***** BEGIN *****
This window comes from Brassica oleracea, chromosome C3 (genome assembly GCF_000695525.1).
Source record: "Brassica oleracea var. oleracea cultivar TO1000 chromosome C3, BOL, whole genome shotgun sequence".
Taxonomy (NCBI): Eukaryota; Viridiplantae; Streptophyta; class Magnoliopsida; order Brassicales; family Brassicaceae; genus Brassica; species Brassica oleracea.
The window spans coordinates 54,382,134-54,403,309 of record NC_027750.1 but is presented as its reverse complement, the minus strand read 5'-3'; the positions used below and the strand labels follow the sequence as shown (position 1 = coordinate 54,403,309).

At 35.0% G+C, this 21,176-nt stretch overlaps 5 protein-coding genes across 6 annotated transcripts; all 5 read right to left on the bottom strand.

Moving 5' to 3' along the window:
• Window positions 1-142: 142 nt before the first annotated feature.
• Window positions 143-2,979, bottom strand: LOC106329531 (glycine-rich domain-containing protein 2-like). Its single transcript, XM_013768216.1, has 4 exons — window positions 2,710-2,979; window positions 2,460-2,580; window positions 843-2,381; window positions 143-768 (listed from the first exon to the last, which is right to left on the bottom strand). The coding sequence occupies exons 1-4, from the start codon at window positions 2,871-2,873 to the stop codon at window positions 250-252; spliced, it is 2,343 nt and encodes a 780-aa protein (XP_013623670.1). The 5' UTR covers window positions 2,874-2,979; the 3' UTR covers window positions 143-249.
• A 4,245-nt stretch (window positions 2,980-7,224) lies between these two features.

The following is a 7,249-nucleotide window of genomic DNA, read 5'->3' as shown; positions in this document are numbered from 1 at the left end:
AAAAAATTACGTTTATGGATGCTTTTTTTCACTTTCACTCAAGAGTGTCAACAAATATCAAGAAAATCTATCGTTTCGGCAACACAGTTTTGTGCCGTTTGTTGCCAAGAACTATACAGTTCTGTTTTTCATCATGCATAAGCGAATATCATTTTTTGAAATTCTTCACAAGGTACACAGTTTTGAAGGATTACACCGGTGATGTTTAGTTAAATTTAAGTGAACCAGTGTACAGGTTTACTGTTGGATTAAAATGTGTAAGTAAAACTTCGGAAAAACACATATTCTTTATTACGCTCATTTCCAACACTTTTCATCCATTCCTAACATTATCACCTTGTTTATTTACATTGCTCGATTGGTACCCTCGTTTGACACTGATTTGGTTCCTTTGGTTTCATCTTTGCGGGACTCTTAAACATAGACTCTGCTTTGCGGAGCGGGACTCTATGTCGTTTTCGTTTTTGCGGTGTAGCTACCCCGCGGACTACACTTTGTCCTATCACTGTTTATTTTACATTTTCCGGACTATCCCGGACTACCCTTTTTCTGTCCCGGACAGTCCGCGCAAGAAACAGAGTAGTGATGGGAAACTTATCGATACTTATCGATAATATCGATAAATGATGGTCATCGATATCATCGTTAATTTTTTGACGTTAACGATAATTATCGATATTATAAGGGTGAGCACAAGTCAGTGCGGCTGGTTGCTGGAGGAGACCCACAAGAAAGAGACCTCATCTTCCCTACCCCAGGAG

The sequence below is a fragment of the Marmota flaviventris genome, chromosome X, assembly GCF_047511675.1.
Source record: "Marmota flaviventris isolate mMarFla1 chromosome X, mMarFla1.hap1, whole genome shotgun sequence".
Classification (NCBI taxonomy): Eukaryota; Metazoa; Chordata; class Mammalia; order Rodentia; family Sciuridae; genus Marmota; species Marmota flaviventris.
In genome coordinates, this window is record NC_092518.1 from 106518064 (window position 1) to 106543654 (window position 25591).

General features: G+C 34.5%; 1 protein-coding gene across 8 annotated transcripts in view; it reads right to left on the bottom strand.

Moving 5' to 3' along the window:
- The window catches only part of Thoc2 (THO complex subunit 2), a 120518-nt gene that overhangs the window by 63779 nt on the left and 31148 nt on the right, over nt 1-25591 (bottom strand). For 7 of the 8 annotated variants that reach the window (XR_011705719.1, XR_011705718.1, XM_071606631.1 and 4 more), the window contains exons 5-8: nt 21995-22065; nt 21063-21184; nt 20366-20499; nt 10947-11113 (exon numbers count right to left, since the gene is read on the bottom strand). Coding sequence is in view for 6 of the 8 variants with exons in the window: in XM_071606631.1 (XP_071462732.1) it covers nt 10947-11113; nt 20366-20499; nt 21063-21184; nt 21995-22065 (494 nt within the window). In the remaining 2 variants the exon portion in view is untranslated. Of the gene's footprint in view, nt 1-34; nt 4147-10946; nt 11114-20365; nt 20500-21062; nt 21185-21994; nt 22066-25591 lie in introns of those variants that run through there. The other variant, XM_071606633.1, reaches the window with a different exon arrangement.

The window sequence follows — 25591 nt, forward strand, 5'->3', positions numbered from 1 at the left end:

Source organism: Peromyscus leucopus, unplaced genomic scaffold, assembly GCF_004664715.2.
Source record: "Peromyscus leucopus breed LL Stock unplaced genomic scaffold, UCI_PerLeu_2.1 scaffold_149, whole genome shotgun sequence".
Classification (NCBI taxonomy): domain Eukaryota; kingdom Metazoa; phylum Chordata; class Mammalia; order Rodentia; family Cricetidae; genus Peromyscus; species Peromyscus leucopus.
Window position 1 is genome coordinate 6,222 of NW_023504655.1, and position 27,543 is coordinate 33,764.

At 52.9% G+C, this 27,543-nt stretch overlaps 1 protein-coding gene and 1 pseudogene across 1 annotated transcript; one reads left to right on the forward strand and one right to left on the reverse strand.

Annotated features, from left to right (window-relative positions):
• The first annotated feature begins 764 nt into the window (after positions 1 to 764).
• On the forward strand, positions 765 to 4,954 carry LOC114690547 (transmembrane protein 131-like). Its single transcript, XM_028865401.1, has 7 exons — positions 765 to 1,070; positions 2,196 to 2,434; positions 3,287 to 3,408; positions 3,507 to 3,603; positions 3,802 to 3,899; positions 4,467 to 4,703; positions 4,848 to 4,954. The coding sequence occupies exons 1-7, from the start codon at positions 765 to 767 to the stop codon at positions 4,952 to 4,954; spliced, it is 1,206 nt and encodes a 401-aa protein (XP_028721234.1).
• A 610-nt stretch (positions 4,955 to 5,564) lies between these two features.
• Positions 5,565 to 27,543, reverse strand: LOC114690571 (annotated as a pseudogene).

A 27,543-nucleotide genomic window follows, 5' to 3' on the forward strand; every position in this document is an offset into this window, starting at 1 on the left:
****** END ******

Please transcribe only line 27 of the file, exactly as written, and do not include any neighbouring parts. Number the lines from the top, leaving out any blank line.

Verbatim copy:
• On the forward strand, positions 765 to 4,954 carry LOC114690547 (transmembrane protein 131-like). Its single transcript, XM_028865401.1, has 7 exons — positions 765 to 1,070; positions 2,196 to 2,434; positions 3,287 to 3,408; positions 3,507 to 3,603; positions 3,802 to 3,899; positions 4,467 to 4,703; positions 4,848 to 4,954. The coding sequence occupies exons 1-7, from the start codon at positions 765 to 767 to the stop codon at positions 4,952 to 4,954; spliced, it is 1,206 nt and encodes a 401-aa protein (XP_028721234.1).